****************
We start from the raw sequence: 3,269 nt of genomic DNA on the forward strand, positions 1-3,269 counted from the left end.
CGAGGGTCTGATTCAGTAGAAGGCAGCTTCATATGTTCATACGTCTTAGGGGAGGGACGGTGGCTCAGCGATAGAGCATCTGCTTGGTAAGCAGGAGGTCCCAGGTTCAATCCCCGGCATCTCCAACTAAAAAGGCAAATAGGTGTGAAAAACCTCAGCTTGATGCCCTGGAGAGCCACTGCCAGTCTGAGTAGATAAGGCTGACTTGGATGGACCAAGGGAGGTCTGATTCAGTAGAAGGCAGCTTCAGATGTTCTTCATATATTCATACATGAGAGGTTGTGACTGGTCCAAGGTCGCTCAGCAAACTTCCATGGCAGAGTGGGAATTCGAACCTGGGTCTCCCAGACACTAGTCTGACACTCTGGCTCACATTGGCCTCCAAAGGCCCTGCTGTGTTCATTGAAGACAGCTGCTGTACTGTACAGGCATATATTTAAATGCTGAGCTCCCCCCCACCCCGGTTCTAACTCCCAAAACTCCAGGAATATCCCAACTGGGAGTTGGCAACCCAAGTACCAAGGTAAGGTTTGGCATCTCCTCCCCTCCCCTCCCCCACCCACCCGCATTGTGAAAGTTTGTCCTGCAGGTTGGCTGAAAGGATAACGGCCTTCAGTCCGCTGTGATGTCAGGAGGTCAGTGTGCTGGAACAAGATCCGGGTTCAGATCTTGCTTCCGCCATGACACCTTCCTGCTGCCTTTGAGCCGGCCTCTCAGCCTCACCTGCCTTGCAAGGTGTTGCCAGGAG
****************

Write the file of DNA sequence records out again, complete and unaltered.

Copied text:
We start from the raw sequence: 3,269 nt of genomic DNA on the forward strand, positions 1-3,269 counted from the left end.
CGAGGGTCTGATTCAGTAGAAGGCAGCTTCATATGTTCATACGTCTTAGGGGAGGGACGGTGGCTCAGCGATAGAGCATCTGCTTGGTAAGCAGGAGGTCCCAGGTTCAATCCCCGGCATCTCCAACTAAAAAGGCAAATAGGTGTGAAAAACCTCAGCTTGATGCCCTGGAGAGCCACTGCCAGTCTGAGTAGATAAGGCTGACTTGGATGGACCAAGGGAGGTCTGATTCAGTAGAAGGCAGCTTCAGATGTTCTTCATATATTCATACATGAGAGGTTGTGACTGGTCCAAGGTCGCTCAGCAAACTTCCATGGCAGAGTGGGAATTCGAACCTGGGTCTCCCAGACACTAGTCTGACACTCTGGCTCACATTGGCCTCCAAAGGCCCTGCTGTGTTCATTGAAGACAGCTGCTGTACTGTACAGGCATATATTTAAATGCTGAGCTCCCCCCCACCCCGGTTCTAACTCCCAAAACTCCAGGAATATCCCAACTGGGAGTTGGCAACCCAAGTACCAAGGTAAGGTTTGGCATCTCCTCCCCTCCCCTCCCCCACCCACCCGCATTGTGAAAGTTTGTCCTGCAGGTTGGCTGAAAGGATAACGGCCTTCAGTCCGCTGTGATGTCAGGAGGTCAGTGTGCTGGAACAAGATCCGGGTTCAGATCTTGCTTCCGCCATGACACCTTCCTGCTGCCTTTGAGCCGGCCTCTCAGCCTCACCTGCCTTGCAAGGTGTTGCCAGGAG